Science Wednesday: Science To Support Decision Making In A Changing Climate

Each week we write about the science behind environmental protection. Previous Science Wednesdays.

During my 22 year career at EPA, it’s been exciting to work on the environmental issue which has been called the “capstone issue for our generation”: climate change. Climate change affects every individual in every community around the world. The team I am a part of at EPA is working closely with communities around the country to shed light on how climate change affects the things they care about, and to find ways to respond and adapt to its impacts.

There’s nothing more rewarding than meeting the people who are benefitting from the science we’re doing. It’s one thing to work in a laboratory or office and explore strategies and develop tools to help local communities respond to climate change. It’s another thing to actually meet the people whose lives you are touching.

image of a house falling onto a beach near the water's edgeI first had that chance in 2007 when I traveled to Alaska and met people from several Native Alaskan villages such as Shishmaref, Newtok, and Kivalina. I listened to heart-wrenching stories about how they must soon evacuate their coastal villages because homes and infrastructure are being destroyed by rising sea levels, storm surges, and the melting of the permafrost upon which they sit. I was faced with the stark realities of a changing climate, not with some “plausible projection” from one of our climate impacts models.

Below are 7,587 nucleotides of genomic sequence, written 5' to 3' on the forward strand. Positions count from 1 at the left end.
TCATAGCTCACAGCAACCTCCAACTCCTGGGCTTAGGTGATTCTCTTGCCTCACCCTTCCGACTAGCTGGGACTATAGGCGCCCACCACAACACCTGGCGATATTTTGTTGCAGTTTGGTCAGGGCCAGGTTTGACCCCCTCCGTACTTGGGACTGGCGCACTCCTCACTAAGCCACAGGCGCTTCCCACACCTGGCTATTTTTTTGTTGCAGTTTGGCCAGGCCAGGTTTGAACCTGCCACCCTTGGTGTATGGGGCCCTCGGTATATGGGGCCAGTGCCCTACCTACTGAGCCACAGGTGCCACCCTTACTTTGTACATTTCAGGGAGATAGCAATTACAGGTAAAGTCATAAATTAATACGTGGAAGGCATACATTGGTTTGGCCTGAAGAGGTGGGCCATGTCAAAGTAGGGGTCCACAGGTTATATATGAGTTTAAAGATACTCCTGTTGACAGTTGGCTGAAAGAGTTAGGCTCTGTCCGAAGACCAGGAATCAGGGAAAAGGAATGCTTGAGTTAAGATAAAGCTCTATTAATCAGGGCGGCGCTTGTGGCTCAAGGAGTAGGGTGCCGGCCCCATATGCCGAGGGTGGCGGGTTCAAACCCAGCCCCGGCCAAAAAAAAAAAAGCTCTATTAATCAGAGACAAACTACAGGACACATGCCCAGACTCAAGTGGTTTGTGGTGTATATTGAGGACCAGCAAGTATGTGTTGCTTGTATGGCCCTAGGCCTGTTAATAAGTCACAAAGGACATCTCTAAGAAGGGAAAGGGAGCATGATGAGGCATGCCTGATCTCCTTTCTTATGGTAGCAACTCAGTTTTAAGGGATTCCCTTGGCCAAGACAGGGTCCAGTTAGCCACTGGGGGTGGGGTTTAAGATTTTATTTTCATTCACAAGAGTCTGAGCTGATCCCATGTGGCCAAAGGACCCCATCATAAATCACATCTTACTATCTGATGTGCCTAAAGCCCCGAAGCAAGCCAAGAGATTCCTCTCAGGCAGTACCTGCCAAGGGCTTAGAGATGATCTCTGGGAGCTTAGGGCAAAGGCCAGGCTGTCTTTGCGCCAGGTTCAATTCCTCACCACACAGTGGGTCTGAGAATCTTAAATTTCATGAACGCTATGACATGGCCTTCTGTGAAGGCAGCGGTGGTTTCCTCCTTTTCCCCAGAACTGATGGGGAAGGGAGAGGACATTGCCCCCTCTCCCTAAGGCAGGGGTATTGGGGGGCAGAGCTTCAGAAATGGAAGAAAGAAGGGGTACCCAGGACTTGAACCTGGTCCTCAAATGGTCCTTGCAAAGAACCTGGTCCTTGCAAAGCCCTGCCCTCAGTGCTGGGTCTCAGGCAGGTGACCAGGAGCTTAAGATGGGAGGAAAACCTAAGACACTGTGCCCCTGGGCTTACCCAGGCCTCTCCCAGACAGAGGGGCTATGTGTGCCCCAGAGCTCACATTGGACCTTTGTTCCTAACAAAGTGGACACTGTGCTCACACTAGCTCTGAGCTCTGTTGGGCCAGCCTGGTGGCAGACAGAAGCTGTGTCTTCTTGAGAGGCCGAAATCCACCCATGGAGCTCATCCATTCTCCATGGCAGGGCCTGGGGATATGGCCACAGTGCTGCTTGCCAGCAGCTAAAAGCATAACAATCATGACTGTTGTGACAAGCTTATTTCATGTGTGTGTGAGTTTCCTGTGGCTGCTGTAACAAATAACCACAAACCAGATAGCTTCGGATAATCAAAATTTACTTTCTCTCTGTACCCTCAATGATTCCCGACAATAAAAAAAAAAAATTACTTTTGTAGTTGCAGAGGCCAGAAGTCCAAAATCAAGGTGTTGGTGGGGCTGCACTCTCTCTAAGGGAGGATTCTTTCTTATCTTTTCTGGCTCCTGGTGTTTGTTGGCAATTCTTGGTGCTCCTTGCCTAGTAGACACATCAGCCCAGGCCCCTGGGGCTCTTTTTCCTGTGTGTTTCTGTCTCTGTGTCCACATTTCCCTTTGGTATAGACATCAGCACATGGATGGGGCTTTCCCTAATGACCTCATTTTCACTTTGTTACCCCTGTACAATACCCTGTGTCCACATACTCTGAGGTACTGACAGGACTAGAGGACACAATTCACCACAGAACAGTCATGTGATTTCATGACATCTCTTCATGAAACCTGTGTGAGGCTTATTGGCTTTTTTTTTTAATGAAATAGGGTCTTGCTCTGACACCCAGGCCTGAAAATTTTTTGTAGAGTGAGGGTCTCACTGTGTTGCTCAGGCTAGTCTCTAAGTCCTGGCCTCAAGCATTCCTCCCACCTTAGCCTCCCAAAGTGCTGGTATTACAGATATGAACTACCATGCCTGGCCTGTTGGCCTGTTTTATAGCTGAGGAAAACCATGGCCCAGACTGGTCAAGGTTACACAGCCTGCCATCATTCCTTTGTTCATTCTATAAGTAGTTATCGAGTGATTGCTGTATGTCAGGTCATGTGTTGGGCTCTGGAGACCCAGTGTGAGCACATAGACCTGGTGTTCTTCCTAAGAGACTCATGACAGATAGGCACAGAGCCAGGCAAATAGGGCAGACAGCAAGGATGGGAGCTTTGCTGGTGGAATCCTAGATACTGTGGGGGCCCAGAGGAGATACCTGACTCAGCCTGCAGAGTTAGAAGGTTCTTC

When I first started working on climate change, people imagined it to be something that wouldn’t happen for another 50 to 100 years. We quickly came to understand that the climate is already changing. It’s changing more and more rapidly as a result of human activities. When we burn fossil fuels to power our automobiles and run our factories and heat our homes, we emit greenhouse gas pollution which contributes to global warming. And we’re already seeing the impacts of global warming on peoples’ lives.

My own appreciation for the critical importance of the work we’re doing in our Global Change Research Program at EPA rose dramatically during that visit to Alaska. We’re empowering people to protect their communities and the things they value by providing the scientific information that enables them to anticipate the effects of a changing climate, developing alternative strategies for them to adapt to change, and providing tools that can help them incorporate considerations of climate change into their day-to-day decisions. We are making a difference in people’s lives.

About the author: Dr. Joel Scheraga is the National Program Director for EPA’s Global Change Research Program in the Office of Research and Development. He has been with EPA since 1987. He is also the EPA Principal Representative to the U.S. Global Change Research Program, which coordinates and integrates scientific research on climate and global change supported by the U.S. Government.